The next week, then-Dist. Atty. Evelle J. Younger announced that no criminal charges would be filed against Wilson. He said that only one charge was ever considered--involuntary manslaughter. But if there was negligence, Younger said, it was not "aggravated, culpable, gross or reckless," which would have been necessary to prove manslaughter.
Younger, who was running for state attorney general, was accused at the time by Chicano activists of not filing charges because he did not want to alienate the law enforcement community and its supporters. Younger, who died in 1989, denied the accusations.
After Younger's decision, Pitchess said that "there was absolutely no misconduct on the part of the deputies involved or the procedures they followed."
With that, the county closed its case.
But attorney Douglas Dalton, who represented Salazar's widow and three children, filed a lawsuit against the county and won a $700,000 settlement for the family. "This should never have happened," said then-Supervisor Ernest E. Debs. "A deputy sheriff used a gun against all regulations of the department and fired blindly through a door."
Dalton said in a recent interview that he thought manslaughter charges against Wilson would have been warranted. Wilson later retired from the force and could not be reached for comment.
Despite the persistent calls for a federal probe, the U.S. attorney in Los Angeles had no intention of investigating Salazar's killing, according to an Oct. 20, 1970, memo from the FBI office in Los Angeles to the agency's headquarters in Washington.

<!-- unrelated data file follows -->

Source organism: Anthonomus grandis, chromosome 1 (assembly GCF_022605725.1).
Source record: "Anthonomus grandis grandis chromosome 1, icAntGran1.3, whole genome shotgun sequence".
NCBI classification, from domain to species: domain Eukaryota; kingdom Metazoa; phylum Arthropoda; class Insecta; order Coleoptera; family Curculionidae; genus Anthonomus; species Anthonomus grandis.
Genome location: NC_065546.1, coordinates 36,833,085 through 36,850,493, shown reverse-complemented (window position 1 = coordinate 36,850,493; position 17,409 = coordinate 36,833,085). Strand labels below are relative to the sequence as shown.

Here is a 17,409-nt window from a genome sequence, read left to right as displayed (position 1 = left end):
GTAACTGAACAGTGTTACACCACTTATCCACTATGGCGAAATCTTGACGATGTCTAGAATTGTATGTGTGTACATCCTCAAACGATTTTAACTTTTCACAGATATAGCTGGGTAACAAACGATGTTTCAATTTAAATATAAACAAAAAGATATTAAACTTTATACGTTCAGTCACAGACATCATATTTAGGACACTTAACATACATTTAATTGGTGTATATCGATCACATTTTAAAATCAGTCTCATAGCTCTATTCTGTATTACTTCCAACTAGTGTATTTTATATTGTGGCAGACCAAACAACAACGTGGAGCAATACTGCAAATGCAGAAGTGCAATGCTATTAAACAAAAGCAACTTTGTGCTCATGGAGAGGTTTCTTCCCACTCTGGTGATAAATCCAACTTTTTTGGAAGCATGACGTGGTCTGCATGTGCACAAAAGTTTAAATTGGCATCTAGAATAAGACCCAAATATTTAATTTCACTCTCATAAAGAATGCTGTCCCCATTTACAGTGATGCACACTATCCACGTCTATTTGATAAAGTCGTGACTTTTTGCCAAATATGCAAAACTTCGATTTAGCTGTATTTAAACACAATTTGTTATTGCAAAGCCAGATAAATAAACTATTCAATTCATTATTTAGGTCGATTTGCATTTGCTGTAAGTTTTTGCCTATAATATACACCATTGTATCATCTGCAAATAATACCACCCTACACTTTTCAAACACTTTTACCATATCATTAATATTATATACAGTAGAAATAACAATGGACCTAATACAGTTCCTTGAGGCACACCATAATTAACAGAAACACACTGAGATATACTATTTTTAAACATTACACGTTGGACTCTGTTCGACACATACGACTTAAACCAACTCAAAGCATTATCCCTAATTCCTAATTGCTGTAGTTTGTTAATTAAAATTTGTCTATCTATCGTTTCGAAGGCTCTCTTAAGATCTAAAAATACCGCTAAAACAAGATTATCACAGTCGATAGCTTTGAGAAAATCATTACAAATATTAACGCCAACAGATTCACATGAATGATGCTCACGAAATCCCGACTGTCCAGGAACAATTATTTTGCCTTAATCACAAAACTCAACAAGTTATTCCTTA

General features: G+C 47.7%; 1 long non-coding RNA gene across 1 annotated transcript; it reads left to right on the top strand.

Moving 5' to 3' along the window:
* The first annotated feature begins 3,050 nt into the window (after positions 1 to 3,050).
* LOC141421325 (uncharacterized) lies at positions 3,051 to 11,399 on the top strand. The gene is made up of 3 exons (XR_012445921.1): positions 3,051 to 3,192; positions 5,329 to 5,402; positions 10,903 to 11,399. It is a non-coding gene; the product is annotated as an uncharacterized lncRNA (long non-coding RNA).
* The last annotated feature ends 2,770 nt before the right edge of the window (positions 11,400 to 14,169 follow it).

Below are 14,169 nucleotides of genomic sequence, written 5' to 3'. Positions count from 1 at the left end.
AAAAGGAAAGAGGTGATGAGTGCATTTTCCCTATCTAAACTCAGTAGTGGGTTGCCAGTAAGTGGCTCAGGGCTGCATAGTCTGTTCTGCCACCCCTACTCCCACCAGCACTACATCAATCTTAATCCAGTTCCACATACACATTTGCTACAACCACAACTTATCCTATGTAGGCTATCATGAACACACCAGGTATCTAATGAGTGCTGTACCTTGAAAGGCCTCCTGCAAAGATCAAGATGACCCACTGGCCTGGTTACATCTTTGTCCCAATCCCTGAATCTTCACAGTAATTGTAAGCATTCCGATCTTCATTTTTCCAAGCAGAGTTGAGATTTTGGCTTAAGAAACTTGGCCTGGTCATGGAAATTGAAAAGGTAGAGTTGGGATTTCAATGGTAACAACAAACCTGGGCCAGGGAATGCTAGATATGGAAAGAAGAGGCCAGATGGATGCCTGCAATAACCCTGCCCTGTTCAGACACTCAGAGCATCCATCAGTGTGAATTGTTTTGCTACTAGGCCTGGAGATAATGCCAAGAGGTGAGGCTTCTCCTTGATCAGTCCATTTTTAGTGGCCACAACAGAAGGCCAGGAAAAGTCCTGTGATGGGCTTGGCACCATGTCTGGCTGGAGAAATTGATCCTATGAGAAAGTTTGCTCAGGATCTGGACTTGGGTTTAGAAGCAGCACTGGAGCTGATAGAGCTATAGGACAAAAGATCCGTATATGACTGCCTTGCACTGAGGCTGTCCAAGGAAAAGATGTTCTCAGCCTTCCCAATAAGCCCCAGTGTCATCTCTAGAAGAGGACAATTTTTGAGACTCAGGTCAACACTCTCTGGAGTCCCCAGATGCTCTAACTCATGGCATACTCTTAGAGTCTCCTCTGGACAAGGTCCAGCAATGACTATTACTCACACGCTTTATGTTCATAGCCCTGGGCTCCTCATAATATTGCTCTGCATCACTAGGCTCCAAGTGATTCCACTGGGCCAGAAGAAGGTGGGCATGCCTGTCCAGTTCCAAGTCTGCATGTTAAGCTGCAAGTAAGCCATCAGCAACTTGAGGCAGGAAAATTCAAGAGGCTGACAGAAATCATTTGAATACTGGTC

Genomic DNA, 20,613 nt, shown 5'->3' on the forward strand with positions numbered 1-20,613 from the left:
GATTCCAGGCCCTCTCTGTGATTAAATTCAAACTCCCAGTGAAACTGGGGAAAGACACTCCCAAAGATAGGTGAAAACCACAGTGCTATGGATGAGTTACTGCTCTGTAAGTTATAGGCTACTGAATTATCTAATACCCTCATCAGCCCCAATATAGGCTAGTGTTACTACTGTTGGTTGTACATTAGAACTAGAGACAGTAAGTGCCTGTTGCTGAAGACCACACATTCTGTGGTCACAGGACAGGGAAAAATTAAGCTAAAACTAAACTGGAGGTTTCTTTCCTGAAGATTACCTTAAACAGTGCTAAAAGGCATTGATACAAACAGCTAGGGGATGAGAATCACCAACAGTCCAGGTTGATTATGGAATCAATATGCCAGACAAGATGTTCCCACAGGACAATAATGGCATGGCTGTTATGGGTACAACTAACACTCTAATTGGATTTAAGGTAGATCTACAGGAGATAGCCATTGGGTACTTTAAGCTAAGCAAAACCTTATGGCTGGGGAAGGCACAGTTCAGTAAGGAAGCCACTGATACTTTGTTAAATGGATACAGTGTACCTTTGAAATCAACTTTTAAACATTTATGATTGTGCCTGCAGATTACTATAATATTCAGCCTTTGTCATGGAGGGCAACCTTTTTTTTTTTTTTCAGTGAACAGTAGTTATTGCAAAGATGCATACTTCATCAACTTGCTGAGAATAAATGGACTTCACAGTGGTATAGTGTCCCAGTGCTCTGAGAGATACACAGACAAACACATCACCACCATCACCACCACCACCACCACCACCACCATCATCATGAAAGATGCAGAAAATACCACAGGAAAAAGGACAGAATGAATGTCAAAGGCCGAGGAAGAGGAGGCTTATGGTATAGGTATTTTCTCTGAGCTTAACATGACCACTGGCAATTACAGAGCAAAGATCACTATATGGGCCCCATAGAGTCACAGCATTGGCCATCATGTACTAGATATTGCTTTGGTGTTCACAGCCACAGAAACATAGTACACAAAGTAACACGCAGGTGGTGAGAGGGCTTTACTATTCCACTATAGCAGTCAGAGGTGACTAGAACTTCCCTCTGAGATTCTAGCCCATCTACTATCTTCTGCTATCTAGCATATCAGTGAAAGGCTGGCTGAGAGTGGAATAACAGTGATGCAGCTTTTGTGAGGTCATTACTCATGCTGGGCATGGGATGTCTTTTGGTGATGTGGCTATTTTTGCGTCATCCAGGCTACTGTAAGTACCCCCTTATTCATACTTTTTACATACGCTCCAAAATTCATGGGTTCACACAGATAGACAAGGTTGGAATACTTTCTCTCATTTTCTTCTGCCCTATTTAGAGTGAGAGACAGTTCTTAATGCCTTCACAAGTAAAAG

"For the information of the bureau, Robert L. Meyer, [U.S. attorney], Los Angeles, California, orally indicated to agents of this office on 10/19/70 that he has no intention of taking action regarding Salazar's death," the memo stated. "However, to offset any possible criticism of his office he is requesting FBI to investigate the cause of the riot."
The Justice Department said Friday that it did conduct an exhaustive investigation and decided in March, 1971, that there "was insufficient evidence to permit the filing of criminal charges." A spokesman said he did not know if a public announcement on the closing of the case was made at that time. Montez, the Civil Rights Commission official, and Roybal, the longtime congressman, say they knew of no such federal investigation.
Montez, Ericksen and Casso, the three men who lunched with Salazar three days before his death, to this day maintain that his killing was no accident. They said they only realized later how serious the situation was.
"I'm one of those people who still firmly believe that Ruben was a victim of a political assassination," Ericksen recently told a group of journalists at a forum on Salazar's legacy.
That view is also shared by Ruiz, the photographer outside the Silver Dollar, and Restrepo, who sat next to Salazar inside the bar.
But Sheriff Block strongly disagrees, saying he recalls testimony at the inquest showing how the bar's curtain deflected the projectile toward Salazar's head. "If you have an intent to shoot somebody," he said last week, "you don't do it with a tear gas projectile."
Today, many in the Latino community still feel that a new, more thorough investigation is needed to help write the final chapter on the slain newsman.
But with many of the key people dead, the doubts, suspicions and questions will probably live on.
"When you start putting all those things together, it's an amazing series of circumstances," Villanueva says of Salazar's behavior in those final days and the events leading to his death. "I guess I'll go to my grave wondering."